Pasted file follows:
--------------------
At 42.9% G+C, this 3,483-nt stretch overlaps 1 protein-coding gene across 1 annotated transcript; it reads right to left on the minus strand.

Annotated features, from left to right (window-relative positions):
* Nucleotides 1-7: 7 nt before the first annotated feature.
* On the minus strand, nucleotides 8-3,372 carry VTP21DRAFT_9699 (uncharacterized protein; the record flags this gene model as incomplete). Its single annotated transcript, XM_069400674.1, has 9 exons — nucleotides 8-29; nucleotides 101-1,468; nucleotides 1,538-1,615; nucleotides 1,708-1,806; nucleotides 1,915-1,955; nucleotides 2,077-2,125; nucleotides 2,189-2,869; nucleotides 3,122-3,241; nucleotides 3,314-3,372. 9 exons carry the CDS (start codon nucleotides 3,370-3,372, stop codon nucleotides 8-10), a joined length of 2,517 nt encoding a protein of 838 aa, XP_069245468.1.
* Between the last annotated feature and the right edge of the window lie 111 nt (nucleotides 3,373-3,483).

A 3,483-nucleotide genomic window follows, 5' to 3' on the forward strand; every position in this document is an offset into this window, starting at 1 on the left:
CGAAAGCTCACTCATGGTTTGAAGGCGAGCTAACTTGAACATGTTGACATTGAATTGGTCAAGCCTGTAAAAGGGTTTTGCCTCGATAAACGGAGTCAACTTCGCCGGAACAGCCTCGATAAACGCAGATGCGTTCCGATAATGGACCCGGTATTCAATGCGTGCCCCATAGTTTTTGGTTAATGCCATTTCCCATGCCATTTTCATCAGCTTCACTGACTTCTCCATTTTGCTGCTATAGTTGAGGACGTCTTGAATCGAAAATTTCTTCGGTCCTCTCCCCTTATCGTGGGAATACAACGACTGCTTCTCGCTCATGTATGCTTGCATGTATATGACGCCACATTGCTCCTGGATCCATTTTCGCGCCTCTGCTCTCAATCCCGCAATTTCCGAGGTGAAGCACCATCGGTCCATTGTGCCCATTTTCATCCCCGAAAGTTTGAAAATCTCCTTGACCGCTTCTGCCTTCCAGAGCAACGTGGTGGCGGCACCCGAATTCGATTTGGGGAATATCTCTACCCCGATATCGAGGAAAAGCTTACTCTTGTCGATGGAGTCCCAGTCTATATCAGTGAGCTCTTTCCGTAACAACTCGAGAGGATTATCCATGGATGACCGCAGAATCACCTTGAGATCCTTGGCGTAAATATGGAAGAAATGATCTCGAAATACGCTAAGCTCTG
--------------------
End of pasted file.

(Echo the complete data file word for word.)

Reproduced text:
At 42.9% G+C, this 3,483-nt stretch overlaps 1 protein-coding gene across 1 annotated transcript; it reads right to left on the minus strand.

Annotated features, from left to right (window-relative positions):
* Nucleotides 1-7: 7 nt before the first annotated feature.
* On the minus strand, nucleotides 8-3,372 carry VTP21DRAFT_9699 (uncharacterized protein; the record flags this gene model as incomplete). Its single annotated transcript, XM_069400674.1, has 9 exons — nucleotides 8-29; nucleotides 101-1,468; nucleotides 1,538-1,615; nucleotides 1,708-1,806; nucleotides 1,915-1,955; nucleotides 2,077-2,125; nucleotides 2,189-2,869; nucleotides 3,122-3,241; nucleotides 3,314-3,372. 9 exons carry the CDS (start codon nucleotides 3,370-3,372, stop codon nucleotides 8-10), a joined length of 2,517 nt encoding a protein of 838 aa, XP_069245468.1.
* Between the last annotated feature and the right edge of the window lie 111 nt (nucleotides 3,373-3,483).

A 3,483-nucleotide genomic window follows, 5' to 3' on the forward strand; every position in this document is an offset into this window, starting at 1 on the left:
CGAAAGCTCACTCATGGTTTGAAGGCGAGCTAACTTGAACATGTTGACATTGAATTGGTCAAGCCTGTAAAAGGGTTTTGCCTCGATAAACGGAGTCAACTTCGCCGGAACAGCCTCGATAAACGCAGATGCGTTCCGATAATGGACCCGGTATTCAATGCGTGCCCCATAGTTTTTGGTTAATGCCATTTCCCATGCCATTTTCATCAGCTTCACTGACTTCTCCATTTTGCTGCTATAGTTGAGGACGTCTTGAATCGAAAATTTCTTCGGTCCTCTCCCCTTATCGTGGGAATACAACGACTGCTTCTCGCTCATGTATGCTTGCATGTATATGACGCCACATTGCTCCTGGATCCATTTTCGCGCCTCTGCTCTCAATCCCGCAATTTCCGAGGTGAAGCACCATCGGTCCATTGTGCCCATTTTCATCCCCGAAAGTTTGAAAATCTCCTTGACCGCTTCTGCCTTCCAGAGCAACGTGGTGGCGGCACCCGAATTCGATTTGGGGAATATCTCTACCCCGATATCGAGGAAAAGCTTACTCTTGTCGATGGAGTCCCAGTCTATATCAGTGAGCTCTTTCCGTAACAACTCGAGAGGATTATCCATGGATGACCGCAGAATCACCTTGAGATCCTTGGCGTAAATATGGAAGAAATGATCTCGAAATACGCTAAGCTCTG